Purple Blues
by Esther O'Neale
LitFire Publishing

"I never told you this but I’ve been gathering purple things just for you. Believe it or not, I’m writing this note with a purple pen."

O’Neale grew up in the Caribbean island of Grenada, and, in her poems and short stories in this collection, that cultural environment informs the author’s craft. First and foremost, O’Neale is a storyteller. One story recalls a group of young boys and girls in their free-faring youth, swinging from a coconut branch over the riverbank, as well as childhood innocence in playing hide and seek. Then there is the tale of the young girl who, more than anything, is interested in books, even just looking at the pictures, as she’s not old enough to make sense of the words. She pretends to be sick to avoid going with the family to church when the “forbidden” book detailing human male and female anatomy is snuck from the stack of other books, daring to capture the young child’s rapt interest.

Also included are a series of letters, including a humorous letter to the editor, as well as a touching letter addressed to the author’s estranged daughter written in purple ink, her favorite color. In addition, there is a nice sampling of poems. More serious work is also presented, including an impassioned plea for racial equality and detailing events during the country’s political revolution.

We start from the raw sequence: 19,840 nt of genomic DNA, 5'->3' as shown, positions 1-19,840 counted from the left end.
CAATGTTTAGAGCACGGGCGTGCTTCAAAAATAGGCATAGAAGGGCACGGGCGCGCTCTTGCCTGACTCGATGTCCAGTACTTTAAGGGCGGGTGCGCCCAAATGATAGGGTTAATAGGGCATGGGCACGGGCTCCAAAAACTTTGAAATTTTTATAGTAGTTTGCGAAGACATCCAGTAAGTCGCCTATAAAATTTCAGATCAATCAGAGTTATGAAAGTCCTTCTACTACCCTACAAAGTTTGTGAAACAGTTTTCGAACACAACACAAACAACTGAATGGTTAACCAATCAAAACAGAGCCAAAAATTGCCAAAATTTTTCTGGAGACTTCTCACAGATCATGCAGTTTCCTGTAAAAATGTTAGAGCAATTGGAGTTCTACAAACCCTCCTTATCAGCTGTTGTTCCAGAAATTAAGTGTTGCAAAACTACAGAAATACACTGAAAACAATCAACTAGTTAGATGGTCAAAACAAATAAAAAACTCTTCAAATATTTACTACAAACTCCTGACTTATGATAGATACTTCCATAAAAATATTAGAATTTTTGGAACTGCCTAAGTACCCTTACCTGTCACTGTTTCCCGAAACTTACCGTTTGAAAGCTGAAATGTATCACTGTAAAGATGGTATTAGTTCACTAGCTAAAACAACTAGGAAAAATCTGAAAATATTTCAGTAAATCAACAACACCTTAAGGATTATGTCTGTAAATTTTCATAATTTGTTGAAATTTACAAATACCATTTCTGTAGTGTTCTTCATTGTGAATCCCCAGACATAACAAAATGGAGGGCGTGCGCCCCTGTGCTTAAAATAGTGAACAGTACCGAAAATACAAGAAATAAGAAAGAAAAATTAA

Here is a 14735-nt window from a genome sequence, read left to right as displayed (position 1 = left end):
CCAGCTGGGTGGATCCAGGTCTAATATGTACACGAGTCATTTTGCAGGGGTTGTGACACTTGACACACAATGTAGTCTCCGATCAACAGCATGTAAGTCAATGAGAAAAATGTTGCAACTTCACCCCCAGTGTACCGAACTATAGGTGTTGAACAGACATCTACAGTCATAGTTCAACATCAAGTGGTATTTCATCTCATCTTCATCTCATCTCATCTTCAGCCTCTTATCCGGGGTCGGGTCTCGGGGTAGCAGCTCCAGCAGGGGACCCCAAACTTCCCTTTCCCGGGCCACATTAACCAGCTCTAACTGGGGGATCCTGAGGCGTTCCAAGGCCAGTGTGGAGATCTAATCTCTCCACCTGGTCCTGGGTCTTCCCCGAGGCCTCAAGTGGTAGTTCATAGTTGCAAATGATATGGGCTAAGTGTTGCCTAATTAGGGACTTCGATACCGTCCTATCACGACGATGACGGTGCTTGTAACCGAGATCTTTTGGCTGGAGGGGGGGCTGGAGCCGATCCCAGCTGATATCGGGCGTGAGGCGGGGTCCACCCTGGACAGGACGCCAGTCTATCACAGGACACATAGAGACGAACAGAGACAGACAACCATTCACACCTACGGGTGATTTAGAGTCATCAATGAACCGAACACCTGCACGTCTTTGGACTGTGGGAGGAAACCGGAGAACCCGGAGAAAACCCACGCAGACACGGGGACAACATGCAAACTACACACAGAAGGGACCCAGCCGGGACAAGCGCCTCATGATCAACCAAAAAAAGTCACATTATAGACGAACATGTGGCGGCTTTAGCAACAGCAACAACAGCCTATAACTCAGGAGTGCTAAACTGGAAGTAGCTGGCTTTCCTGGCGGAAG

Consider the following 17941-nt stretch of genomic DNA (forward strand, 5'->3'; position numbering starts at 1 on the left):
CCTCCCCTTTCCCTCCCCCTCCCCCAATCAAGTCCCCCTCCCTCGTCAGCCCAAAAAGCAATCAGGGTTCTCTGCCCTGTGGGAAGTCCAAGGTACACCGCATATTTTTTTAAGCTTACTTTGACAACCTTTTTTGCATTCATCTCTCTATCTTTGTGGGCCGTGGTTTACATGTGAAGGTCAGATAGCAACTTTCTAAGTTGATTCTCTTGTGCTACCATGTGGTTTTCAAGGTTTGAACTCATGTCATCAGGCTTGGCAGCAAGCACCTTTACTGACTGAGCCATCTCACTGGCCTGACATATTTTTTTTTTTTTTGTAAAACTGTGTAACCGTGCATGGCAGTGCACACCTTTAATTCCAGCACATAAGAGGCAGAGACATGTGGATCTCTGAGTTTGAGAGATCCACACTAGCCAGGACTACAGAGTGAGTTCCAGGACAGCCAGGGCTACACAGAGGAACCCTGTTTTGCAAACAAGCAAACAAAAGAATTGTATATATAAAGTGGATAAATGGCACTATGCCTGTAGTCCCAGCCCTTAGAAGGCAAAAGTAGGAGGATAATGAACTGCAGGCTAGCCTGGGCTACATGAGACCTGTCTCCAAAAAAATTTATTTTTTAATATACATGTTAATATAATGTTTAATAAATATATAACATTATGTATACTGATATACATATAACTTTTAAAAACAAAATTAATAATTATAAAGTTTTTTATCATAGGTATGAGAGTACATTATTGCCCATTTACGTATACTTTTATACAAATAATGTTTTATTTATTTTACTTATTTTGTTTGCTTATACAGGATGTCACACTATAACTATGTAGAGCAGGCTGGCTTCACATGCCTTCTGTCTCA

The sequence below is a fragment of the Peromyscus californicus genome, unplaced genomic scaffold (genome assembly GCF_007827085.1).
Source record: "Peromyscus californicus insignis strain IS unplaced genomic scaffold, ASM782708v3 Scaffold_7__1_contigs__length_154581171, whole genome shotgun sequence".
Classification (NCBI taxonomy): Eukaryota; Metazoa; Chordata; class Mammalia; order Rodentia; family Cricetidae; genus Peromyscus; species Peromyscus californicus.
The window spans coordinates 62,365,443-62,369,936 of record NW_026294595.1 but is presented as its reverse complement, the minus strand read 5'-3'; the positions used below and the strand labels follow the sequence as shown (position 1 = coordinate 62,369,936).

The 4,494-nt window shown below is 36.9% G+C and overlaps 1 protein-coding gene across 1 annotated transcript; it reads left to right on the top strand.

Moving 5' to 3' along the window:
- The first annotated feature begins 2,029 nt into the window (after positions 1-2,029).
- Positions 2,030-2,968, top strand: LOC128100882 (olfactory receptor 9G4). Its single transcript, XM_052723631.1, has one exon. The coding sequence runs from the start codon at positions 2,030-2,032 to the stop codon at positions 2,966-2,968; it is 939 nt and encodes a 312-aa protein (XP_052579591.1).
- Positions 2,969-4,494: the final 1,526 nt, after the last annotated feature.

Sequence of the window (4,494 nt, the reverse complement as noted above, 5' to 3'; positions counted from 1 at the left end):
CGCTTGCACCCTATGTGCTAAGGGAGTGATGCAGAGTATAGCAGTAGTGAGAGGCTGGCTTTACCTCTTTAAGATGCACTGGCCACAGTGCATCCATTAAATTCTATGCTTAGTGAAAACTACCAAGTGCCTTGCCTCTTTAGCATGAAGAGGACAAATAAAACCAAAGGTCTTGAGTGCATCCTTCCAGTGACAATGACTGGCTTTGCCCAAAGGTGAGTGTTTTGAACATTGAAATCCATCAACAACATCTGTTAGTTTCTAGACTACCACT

O’Neale’s writing keeps the reader engaged, with thoughtful and often understated, humorous little tidbits of life in Grenada. One gets a real sense of the Caribbean sensibility and culture, including the local colloquialisms and figures of speech. The author’s use of humor seems to arrive at times when it is least expected, and, as such, makes for an enjoyable read. Rather like a smorgasbord of treats, this is the kind of book where one can skip around at leisure to any page, taking in the motley array of poems, letters, and short-short stories. There is much here to enjoy.

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